Atoms and molecules move far too fast for the human eye and most of our instruments to see clearly, meaning much of what happens down at that scale is shrouded in mystery. To get a better look we need a "camera" that's several kilometers long, and one such facility is firing up this month. The European X-ray Free Electron Laser (XFEL), which happens to be the largest x-ray laser in the world, can take 3,000 images per second of that tiny world.

To snap these high-resolution X-ray images, the European XFEL first accelerates electrons down a mile-long (1.7 km) tunnel. Once they're traveling at close to the speed of light, they pass by magnets, which cause the electrons to start to wobble, and as they do they throw off pulses of high-energy X-rays. The scientists will have placed a sample of what they want imaged in a certain spot beforehand, and these X-rays will strike that sample, scattering photons that create an X-ray image of the material's atomic structure.

Compared to other high-powered X-ray lasers, the European XFEL has one unique feature to its name. It can fire off 27,000 pulses per second, making it about 200 times faster than the Linac Coherent Light Source (LCLS) in the US. That means it can take 3,000 individual images per second, allowing scientists to study the structure of smaller individual particles than is possible at other facilities, and create movies capturing the movements of enzymes, viruses and chemical reactions.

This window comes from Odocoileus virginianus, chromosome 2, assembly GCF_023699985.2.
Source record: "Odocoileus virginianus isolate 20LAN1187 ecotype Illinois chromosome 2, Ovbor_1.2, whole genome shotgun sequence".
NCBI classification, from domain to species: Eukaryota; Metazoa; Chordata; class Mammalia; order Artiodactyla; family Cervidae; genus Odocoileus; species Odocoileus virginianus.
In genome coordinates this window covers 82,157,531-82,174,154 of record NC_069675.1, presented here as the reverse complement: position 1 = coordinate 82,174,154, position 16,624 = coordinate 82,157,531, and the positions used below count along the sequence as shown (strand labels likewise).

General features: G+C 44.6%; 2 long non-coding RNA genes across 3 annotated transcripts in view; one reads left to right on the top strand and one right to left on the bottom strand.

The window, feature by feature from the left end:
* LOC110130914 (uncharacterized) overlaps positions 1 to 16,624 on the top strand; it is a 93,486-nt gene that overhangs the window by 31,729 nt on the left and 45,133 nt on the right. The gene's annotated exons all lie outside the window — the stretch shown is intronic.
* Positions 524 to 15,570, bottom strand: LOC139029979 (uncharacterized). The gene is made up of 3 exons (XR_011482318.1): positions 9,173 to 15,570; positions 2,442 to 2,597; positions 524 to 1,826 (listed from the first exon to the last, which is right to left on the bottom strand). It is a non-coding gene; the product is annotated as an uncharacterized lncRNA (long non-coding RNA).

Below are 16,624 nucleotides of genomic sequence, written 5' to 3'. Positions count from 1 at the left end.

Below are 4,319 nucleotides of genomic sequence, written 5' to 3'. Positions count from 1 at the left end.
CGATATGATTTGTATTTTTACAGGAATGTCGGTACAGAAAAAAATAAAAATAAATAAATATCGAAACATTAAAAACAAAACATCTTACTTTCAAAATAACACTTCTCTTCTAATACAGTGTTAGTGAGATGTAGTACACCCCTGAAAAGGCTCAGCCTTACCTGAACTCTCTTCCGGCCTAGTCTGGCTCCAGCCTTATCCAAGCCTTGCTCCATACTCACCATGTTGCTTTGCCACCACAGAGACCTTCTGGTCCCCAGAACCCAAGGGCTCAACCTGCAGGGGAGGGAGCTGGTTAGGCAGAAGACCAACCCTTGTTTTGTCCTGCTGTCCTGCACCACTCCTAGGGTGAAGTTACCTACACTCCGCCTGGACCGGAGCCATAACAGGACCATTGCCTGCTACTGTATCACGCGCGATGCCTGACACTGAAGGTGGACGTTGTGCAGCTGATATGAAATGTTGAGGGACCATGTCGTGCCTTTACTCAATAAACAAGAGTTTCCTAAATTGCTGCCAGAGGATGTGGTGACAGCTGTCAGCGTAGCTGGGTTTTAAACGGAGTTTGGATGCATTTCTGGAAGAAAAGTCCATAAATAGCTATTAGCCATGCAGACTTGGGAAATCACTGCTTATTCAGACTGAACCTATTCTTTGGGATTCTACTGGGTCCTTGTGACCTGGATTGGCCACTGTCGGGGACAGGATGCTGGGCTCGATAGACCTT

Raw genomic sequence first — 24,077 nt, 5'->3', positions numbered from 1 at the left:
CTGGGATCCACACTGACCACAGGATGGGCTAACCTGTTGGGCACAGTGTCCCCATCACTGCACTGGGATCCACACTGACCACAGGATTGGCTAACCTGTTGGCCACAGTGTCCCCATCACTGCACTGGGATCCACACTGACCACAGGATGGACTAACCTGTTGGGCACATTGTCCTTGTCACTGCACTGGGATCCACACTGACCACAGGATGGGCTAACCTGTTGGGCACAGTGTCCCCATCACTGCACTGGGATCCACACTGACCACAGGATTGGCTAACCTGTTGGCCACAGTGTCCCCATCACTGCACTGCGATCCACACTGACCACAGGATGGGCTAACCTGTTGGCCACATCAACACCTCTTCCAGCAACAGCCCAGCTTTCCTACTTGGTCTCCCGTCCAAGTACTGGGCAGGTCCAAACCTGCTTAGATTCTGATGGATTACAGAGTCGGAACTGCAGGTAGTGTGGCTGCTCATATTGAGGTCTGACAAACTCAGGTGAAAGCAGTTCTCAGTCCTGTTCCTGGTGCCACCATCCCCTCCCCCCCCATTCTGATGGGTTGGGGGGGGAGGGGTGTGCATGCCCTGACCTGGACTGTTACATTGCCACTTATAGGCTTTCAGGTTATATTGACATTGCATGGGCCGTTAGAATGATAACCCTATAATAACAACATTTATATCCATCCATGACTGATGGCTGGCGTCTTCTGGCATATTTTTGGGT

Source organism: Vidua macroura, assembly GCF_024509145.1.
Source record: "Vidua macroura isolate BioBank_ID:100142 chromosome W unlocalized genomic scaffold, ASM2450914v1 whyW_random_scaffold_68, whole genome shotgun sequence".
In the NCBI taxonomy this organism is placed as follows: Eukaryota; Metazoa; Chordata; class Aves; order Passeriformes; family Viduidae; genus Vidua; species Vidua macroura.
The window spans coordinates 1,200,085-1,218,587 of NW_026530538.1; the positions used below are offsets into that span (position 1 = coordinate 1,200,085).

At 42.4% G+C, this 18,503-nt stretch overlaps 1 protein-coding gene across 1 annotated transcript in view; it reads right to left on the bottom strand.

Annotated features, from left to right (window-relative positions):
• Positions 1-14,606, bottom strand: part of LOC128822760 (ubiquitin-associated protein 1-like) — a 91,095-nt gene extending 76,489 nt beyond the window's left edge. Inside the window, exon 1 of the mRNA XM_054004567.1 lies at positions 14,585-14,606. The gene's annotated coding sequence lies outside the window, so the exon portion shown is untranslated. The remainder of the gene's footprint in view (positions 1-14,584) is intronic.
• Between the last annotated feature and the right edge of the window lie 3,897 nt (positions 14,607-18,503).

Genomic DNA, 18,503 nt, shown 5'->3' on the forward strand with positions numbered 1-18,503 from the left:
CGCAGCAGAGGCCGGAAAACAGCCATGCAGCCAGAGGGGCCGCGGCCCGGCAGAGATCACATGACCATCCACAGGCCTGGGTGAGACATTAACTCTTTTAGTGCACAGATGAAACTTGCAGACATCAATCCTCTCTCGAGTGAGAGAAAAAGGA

"It's such a different beast to anything else on the planet that it really feels like going into uncharted territory," says Arwen Pearson, a researcher at the Centre for Free-Electron Laser Science in Hamburg, Germany.

The European XFEL was taken for its first test run back in May, but that was at the far, far slower pace of just one pulse per second. Later in September, the facility will be brought up to its full speed of 27,000 pulses per second, but it won't hold that fire-rate record for long: work has begun on an upgrade for the LCLS that will see it blasting up to a million pulses per second when it comes online in the early 2020s.

Source: Nature